At a public lecture entitled “Universities for a Global Society” at the LKY School on 27 Oct 2009, Lee Bollinger, president of Columbia University, argued that the world needs a free and independent press to “serve the needs of a global society.” “A lot of the world views this as potentially dangerous and counterproductive,” he said. “My attitude is that the world needs to be helped towards that kind of value system. It is the most vital and exhilarating kind of world to have.”
We have read how Shanmugam opined that such a system "a large, rich counry like the US can afford, (but) the cost will be to high for some of us." ("The Role of the Media: Singapore's Perspective", Columbia University, 4 Nov 2010). This came after he boasted about our per capita GDP that has vaunted from US$512 in 1965 to US$41,000. Then he segued into the line that our fabric of society, now conveniently grouped with that of developing countries, does not have the in-built stability of mainstream America. So where are we, First World status, or third world pariah? If all the economic laurels do not translate into a functional glue for binding the tribal, ethnic and religious fault lines in society, what were the sacrifices for? Were the last years spent on nation building, or creating a gigantic piggy bank for a select coterie?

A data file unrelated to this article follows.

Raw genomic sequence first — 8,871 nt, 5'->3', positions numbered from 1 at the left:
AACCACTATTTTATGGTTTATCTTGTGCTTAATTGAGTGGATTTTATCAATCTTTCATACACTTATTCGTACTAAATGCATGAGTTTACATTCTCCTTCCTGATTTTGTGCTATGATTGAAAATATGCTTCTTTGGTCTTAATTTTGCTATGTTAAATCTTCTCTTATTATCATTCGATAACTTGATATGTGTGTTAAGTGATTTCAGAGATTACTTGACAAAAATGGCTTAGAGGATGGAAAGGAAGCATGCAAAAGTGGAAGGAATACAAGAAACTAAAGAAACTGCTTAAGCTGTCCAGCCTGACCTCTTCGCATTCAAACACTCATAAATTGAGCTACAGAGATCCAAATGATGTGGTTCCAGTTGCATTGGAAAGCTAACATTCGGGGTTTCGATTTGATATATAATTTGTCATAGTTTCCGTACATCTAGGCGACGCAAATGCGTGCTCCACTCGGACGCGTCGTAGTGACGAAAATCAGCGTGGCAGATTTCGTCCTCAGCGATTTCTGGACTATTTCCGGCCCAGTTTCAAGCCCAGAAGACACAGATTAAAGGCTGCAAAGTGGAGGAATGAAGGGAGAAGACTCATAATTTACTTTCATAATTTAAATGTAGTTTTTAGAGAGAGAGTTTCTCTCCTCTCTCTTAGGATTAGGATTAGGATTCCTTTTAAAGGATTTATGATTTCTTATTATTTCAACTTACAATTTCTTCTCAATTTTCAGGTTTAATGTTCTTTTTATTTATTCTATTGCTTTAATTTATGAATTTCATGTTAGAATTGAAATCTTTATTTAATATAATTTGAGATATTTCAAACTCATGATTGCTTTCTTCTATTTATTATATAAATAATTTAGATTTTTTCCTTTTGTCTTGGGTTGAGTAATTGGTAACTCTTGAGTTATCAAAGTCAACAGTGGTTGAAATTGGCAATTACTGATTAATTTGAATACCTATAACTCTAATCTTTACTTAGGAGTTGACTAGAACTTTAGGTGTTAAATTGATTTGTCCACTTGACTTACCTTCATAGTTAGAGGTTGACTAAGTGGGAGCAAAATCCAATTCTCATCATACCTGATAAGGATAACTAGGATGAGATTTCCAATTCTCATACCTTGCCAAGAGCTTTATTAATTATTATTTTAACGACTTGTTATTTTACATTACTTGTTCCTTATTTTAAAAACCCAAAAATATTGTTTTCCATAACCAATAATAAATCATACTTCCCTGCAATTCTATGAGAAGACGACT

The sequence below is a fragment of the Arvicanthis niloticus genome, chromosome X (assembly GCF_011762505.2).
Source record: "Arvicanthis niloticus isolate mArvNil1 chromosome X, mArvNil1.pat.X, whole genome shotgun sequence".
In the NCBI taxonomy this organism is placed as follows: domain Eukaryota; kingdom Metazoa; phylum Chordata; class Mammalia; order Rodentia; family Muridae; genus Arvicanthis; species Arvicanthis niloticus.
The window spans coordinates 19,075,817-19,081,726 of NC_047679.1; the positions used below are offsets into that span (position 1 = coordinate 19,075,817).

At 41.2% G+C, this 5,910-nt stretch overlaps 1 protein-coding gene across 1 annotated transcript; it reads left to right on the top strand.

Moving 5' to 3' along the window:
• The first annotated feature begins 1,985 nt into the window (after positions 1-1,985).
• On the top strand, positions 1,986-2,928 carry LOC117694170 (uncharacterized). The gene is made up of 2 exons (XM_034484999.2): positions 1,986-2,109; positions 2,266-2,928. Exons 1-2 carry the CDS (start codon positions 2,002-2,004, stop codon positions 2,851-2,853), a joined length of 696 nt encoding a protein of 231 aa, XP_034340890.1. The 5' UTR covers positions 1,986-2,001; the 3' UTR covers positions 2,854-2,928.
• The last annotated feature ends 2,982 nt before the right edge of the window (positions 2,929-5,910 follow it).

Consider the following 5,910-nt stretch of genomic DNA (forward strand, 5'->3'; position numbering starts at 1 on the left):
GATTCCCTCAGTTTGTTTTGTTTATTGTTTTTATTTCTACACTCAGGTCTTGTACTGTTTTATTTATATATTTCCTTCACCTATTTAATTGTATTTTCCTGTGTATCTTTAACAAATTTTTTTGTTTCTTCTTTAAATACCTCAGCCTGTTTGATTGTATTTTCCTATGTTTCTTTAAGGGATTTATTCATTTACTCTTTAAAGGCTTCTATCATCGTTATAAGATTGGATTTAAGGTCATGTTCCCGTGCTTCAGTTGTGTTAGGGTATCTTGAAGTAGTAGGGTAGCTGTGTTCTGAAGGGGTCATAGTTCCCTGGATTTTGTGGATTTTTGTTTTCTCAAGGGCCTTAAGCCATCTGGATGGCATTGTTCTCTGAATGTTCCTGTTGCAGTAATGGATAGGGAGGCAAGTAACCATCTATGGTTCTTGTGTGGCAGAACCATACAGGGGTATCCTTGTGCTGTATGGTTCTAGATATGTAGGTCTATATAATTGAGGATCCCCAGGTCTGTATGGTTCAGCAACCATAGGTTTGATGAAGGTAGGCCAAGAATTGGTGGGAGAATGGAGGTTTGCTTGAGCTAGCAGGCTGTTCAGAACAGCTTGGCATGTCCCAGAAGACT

Invoking the ghosts of communist spectres past, Shanumgam attempted to draw up a case for a muted press. Lee Kuan Yew did same at the General Assembly of the International Press Institute at Helsinki on 9 Jun 1971, but at least he was more forthcoming about media elements who allegedly make political gains by shaping opinions and attitudes:
"My colleagues and I have the responsibility to neutralise their intentions. In such a situation, freedom of the press, freedom of the news media, must be subordinated to the overriding needs of the integrity of Singapore, and to the primacy of purpose of an elected government."
On shaping opinions and attitudes, Shanmugam did quote that Gallup polls in 2005 and 2006 showed 69 per cent of Singaporeans trusted the local media compared with only 32 per cent of the Americans. Guess what? The winner of that poll was Rwanda. 86 per cent of the Rwandans said they trusted the local media. If "Singaporeans trust our media", as Shanmugam maintains, it makes one wonder why certain leaders like to air their views to Charlie Rose and the National Geographic. Didn't he also say, "People are more cynical about the media in the US"?